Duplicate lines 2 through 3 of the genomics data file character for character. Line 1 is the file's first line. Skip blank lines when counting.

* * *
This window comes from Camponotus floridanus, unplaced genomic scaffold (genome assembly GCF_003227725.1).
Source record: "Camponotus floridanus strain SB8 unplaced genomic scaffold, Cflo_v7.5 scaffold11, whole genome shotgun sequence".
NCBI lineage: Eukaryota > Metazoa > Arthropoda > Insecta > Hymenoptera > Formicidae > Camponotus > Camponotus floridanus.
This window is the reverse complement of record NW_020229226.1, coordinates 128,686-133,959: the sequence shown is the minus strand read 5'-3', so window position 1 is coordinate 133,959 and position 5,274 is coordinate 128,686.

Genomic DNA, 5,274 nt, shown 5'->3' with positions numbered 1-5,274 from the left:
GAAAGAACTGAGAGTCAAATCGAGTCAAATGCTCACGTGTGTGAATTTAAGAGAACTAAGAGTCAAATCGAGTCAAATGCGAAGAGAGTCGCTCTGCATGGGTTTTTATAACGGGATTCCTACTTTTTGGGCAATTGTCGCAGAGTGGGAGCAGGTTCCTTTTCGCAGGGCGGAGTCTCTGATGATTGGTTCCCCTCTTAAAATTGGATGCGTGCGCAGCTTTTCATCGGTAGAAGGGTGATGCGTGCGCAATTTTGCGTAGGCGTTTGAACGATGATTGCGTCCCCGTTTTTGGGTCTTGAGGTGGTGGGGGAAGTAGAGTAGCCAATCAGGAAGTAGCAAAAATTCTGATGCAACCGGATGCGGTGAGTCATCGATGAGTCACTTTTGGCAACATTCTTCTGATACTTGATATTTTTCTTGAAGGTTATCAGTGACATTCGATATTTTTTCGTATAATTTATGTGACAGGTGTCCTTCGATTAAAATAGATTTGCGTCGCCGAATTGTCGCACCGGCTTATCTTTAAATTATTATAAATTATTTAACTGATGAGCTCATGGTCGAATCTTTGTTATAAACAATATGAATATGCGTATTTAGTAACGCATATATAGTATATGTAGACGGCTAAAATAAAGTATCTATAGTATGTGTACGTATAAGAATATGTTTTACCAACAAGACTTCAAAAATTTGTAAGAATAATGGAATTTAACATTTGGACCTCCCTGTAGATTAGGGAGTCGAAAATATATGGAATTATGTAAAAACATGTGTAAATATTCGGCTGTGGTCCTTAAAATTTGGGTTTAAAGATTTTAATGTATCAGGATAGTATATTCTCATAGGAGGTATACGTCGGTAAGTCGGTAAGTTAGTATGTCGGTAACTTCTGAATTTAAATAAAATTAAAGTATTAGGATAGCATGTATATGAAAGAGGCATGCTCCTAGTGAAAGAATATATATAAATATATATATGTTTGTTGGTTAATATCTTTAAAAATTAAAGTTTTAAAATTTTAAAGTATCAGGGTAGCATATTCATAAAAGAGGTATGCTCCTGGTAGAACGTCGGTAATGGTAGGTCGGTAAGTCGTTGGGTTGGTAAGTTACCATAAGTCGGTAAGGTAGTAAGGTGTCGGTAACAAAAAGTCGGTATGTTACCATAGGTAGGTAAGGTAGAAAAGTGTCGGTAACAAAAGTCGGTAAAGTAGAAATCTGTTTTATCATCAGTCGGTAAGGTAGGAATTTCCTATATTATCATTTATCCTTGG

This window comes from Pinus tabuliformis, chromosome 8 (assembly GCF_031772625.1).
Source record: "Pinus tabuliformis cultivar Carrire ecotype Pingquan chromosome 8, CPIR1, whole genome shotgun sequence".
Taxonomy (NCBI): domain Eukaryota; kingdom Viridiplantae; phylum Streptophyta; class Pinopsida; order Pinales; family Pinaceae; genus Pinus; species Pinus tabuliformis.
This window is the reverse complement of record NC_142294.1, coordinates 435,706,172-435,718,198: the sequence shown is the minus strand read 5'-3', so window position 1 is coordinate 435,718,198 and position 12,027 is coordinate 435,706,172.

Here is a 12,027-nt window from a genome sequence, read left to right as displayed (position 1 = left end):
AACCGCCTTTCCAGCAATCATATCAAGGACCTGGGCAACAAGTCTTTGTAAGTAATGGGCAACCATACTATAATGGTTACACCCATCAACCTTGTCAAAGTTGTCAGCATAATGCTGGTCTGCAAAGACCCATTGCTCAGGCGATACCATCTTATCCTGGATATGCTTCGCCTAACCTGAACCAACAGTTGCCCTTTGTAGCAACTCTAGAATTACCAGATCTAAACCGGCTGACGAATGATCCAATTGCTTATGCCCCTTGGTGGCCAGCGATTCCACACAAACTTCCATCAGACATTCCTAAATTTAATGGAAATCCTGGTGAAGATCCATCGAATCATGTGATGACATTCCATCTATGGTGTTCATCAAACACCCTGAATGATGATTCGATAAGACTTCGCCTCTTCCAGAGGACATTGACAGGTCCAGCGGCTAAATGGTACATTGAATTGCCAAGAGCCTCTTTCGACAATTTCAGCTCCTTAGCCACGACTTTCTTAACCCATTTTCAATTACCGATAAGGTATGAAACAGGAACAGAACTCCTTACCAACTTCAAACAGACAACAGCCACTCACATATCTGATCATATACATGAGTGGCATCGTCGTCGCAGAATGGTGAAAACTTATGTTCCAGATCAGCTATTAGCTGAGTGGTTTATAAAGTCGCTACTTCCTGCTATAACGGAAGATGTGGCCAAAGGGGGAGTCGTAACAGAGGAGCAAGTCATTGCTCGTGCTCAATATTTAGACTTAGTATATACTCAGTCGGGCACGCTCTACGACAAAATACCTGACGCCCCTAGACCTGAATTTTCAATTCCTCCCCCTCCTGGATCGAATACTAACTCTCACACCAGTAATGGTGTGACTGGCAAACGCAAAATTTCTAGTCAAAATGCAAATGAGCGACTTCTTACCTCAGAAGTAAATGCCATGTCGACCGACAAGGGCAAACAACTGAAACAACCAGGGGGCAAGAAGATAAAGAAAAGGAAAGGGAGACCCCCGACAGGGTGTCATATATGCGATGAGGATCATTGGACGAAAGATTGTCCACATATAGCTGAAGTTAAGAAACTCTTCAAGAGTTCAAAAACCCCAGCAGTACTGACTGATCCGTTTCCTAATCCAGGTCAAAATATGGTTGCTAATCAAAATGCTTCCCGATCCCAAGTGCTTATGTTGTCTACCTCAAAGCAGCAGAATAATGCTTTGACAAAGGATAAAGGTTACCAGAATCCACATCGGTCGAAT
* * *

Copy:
Source record: "Camponotus floridanus strain SB8 unplaced genomic scaffold, Cflo_v7.5 scaffold11, whole genome shotgun sequence".
NCBI lineage: Eukaryota > Metazoa > Arthropoda > Insecta > Hymenoptera > Formicidae > Camponotus > Camponotus floridanus.